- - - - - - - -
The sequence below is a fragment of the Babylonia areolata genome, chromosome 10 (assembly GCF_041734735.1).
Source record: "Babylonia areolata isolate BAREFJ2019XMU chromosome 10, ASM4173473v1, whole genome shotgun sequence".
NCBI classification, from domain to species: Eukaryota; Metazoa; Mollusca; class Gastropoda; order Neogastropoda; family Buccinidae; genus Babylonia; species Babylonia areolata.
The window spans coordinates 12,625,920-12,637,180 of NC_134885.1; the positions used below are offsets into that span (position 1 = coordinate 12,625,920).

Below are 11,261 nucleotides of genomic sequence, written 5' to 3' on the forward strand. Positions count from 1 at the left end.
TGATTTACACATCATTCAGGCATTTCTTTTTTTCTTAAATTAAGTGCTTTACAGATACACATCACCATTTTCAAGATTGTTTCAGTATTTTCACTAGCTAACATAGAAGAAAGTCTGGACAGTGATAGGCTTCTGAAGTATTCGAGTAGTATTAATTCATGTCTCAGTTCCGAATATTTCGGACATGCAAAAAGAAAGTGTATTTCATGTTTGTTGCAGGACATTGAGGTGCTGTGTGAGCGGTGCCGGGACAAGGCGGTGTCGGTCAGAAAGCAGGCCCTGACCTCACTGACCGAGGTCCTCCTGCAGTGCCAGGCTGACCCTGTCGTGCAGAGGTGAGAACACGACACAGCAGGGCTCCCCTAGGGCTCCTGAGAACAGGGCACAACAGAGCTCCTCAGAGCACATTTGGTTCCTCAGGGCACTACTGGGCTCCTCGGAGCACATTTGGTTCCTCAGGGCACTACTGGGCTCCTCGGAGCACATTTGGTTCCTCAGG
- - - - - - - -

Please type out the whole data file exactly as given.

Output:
The sequence below is a fragment of the Babylonia areolata genome, chromosome 10 (assembly GCF_041734735.1).
Source record: "Babylonia areolata isolate BAREFJ2019XMU chromosome 10, ASM4173473v1, whole genome shotgun sequence".
NCBI classification, from domain to species: Eukaryota; Metazoa; Mollusca; class Gastropoda; order Neogastropoda; family Buccinidae; genus Babylonia; species Babylonia areolata.
The window spans coordinates 12,625,920-12,637,180 of NC_134885.1; the positions used below are offsets into that span (position 1 = coordinate 12,625,920).

Below are 11,261 nucleotides of genomic sequence, written 5' to 3' on the forward strand. Positions count from 1 at the left end.
TGATTTACACATCATTCAGGCATTTCTTTTTTTCTTAAATTAAGTGCTTTACAGATACACATCACCATTTTCAAGATTGTTTCAGTATTTTCACTAGCTAACATAGAAGAAAGTCTGGACAGTGATAGGCTTCTGAAGTATTCGAGTAGTATTAATTCATGTCTCAGTTCCGAATATTTCGGACATGCAAAAAGAAAGTGTATTTCATGTTTGTTGCAGGACATTGAGGTGCTGTGTGAGCGGTGCCGGGACAAGGCGGTGTCGGTCAGAAAGCAGGCCCTGACCTCACTGACCGAGGTCCTCCTGCAGTGCCAGGCTGACCCTGTCGTGCAGAGGTGAGAACACGACACAGCAGGGCTCCCCTAGGGCTCCTGAGAACAGGGCACAACAGAGCTCCTCAGAGCACATTTGGTTCCTCAGGGCACTACTGGGCTCCTCGGAGCACATTTGGTTCCTCAGGGCACTACTGGGCTCCTCGGAGCACATTTGGTTCCTCAGG